Man (symbol of St. Matthew), folio 21 verso of the Book of Durrow Book of Durrow, possibly from Iona, Scotland, c. 700. Ink and tempera on parchment.• One of the earliest Hiberno-Saxon (Irish) illuminatedmanuscripts, a Gospel book, possibly made in the scriptoriumat Iona (monastery).• Located in the late Middle Ages in the monastery in Durrow,Ireland.• Contains full pages dedicated not to text or illustration, butpure embellishment and decorative designs. Because of theirresemblance to woven carpets, these decorative pages areknown as carpet pages.• In the Book of Durrow, each of the four gospels has a carpetpage and a page dedicated to the symbol of the evangelistwho wrote that gospel.• The text of each gospel also begins with an elaboratelydecorated first letter. To make the size of the first letter fit inbetter, scribes would make the first line of text large, theneach line smaller in a process called dimenuendo.• The symbol of Matthew is highly stylized and flat, with thehead and body frontal and the feet to the side. carpet page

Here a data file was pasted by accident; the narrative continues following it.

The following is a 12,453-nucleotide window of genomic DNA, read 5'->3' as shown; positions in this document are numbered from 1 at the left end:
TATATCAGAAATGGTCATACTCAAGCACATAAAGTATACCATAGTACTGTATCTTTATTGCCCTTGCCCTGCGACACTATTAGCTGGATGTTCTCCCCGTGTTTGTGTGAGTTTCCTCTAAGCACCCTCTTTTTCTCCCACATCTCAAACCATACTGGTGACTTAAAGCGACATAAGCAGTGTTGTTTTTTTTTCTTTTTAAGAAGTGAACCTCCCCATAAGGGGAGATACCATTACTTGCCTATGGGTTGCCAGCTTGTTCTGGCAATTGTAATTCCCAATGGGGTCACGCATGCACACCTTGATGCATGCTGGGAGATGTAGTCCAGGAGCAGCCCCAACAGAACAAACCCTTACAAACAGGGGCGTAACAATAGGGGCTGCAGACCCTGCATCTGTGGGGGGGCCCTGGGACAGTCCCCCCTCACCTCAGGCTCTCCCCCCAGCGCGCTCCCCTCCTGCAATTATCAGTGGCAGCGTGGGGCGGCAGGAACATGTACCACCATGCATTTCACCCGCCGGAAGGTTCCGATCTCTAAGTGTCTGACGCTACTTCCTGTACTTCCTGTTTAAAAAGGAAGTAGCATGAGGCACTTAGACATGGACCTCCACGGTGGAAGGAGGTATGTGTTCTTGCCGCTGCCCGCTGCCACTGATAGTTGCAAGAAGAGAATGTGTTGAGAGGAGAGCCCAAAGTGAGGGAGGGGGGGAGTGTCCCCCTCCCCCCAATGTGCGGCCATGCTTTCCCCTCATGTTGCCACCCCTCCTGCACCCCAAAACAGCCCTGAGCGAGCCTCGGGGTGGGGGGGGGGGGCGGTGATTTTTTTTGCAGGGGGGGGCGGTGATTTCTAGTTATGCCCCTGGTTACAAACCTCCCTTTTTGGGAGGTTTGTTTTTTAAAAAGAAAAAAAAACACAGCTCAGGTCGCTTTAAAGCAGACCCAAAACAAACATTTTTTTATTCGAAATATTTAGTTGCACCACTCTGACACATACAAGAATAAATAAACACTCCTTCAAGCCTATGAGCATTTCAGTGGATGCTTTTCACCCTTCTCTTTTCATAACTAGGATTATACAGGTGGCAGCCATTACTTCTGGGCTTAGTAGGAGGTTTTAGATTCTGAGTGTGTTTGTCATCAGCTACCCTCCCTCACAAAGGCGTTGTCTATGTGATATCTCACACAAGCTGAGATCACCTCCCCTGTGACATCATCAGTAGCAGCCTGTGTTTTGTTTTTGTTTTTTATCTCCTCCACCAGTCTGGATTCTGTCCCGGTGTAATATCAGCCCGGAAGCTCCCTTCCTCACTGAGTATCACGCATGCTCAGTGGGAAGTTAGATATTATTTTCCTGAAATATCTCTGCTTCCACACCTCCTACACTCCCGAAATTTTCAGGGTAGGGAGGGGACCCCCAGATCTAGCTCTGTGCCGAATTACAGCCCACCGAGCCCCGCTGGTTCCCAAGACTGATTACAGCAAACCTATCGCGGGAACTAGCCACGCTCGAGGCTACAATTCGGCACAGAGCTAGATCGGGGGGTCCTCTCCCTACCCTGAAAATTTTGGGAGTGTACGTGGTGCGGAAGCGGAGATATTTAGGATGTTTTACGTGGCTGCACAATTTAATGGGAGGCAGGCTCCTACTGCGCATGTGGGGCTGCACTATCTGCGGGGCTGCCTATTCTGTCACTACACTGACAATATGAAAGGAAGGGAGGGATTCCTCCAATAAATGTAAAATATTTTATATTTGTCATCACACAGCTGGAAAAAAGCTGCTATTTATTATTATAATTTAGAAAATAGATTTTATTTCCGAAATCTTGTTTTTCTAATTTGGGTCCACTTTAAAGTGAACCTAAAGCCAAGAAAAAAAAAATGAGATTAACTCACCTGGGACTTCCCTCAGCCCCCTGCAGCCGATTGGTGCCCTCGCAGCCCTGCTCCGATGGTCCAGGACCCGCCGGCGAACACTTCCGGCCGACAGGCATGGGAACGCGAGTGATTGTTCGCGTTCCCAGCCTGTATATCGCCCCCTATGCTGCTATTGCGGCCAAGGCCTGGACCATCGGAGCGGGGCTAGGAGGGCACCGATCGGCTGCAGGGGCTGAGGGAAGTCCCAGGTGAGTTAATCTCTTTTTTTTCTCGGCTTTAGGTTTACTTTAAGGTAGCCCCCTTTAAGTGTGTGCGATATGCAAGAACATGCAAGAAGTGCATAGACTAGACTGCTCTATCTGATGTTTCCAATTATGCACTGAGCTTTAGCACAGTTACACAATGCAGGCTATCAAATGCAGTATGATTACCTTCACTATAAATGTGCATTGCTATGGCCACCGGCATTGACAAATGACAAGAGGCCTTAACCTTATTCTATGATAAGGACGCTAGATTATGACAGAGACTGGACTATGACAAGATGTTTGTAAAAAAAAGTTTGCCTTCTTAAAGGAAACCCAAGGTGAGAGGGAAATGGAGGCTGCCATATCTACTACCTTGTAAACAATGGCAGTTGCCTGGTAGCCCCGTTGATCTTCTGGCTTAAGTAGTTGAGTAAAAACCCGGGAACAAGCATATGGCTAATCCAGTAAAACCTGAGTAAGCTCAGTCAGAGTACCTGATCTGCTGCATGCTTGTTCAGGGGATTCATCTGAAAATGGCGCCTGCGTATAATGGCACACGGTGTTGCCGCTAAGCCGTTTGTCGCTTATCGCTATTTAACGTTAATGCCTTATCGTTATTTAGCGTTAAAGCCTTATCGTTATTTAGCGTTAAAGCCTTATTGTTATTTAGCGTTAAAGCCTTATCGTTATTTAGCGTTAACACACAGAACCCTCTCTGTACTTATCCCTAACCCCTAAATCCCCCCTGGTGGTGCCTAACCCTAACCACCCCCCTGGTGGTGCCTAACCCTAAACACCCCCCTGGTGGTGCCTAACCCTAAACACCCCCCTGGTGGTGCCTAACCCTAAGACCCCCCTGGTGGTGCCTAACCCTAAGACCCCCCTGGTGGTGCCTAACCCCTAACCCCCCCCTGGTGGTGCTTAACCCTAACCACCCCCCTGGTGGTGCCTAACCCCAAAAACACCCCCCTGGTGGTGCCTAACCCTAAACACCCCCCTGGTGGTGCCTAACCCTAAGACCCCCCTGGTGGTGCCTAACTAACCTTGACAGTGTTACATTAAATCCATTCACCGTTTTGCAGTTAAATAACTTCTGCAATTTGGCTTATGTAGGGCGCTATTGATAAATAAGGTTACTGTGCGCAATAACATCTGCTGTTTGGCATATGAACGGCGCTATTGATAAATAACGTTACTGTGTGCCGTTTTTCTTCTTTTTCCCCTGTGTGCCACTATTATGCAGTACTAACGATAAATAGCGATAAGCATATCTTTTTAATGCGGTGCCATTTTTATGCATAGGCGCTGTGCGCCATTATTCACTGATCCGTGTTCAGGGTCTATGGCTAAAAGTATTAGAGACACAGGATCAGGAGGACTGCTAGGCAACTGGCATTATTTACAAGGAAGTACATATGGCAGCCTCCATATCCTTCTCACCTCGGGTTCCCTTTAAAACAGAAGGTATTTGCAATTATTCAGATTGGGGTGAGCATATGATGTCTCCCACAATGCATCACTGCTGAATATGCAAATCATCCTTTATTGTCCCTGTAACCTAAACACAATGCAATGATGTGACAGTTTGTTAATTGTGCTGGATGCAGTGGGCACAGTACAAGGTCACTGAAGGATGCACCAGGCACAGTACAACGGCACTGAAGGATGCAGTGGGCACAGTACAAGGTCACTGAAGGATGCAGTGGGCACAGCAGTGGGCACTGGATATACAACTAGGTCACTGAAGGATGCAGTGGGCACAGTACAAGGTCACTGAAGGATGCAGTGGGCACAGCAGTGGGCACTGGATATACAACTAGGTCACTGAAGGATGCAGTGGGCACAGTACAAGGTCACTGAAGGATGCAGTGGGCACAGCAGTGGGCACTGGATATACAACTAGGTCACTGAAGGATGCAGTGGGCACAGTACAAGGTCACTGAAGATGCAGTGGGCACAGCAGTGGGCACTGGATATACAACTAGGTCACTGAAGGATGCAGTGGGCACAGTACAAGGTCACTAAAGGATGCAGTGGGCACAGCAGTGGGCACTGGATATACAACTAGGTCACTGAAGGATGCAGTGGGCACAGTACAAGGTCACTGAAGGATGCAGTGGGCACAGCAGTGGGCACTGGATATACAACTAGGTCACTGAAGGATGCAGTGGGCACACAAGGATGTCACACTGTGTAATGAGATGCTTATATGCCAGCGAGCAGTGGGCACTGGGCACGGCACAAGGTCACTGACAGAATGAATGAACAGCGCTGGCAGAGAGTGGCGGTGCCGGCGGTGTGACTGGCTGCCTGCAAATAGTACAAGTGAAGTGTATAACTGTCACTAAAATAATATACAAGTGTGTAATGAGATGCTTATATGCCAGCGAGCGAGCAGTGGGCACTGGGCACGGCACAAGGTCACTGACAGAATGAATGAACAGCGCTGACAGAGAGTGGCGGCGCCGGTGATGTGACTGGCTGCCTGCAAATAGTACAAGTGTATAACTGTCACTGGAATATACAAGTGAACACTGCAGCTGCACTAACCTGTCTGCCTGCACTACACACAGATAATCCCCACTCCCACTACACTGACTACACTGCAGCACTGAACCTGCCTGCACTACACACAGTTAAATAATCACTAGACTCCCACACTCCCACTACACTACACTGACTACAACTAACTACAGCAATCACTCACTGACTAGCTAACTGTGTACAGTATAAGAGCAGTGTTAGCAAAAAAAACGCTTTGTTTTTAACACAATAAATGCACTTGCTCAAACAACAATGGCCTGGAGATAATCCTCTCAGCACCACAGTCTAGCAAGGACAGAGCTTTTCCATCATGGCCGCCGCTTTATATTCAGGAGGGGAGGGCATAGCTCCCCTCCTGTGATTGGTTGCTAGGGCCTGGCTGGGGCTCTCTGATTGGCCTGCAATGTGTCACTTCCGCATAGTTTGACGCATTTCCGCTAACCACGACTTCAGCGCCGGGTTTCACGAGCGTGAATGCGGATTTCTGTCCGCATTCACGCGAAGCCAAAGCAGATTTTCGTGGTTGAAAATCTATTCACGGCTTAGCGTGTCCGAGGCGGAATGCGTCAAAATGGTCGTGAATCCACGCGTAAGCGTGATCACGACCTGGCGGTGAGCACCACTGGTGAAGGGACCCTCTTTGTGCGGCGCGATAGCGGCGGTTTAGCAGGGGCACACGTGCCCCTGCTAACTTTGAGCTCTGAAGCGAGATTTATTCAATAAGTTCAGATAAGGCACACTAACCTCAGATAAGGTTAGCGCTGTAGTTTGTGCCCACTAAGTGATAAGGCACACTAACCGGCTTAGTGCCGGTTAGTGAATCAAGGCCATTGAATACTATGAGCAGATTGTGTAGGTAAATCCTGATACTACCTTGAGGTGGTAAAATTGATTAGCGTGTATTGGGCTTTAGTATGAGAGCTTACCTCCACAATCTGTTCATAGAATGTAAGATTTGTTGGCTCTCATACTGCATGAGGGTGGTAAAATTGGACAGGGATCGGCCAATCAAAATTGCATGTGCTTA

Saint Matthew, folio 25 verso of the Lindisfarne Gospels, from Northumbria, England, c. 700. Tempera on vellum. The Lindisfarne Gospels • The Lindisfarne Gospels were created in the Northumbrian (northeastern English) monastery on Lindisfarne Island. • Like the Book of Durrow, the Lindisfarne Gospels contained the four gospel texts (Matthew, Mark, Luke, John). Each was preceded by a carpet page and an image of each author. • This image depicts Matthew (accompanied by his symbol of an angel) writing his account of the life of Jesus. • The curtain informs us that this scene is set indoors. • The man behind the curtain is probably either Jesus, St. Cuthbert (whose relics were at Lindisfarne), or Moses, holding the closed Old Testament (in juxtaposition with the open New Testament). • The theme of the evangelist being depicted as an author, as well as the angled perspective used on the bench, indicate that this composition is probably based on another one from Italy or Greece, however this artist has flattened and simplified the composition beyond what the original may have looked like. • The inscription includes a combination of Greek and Latin words (although all written in Latin letters), perhaps to lend the page the prestige of two classical languages.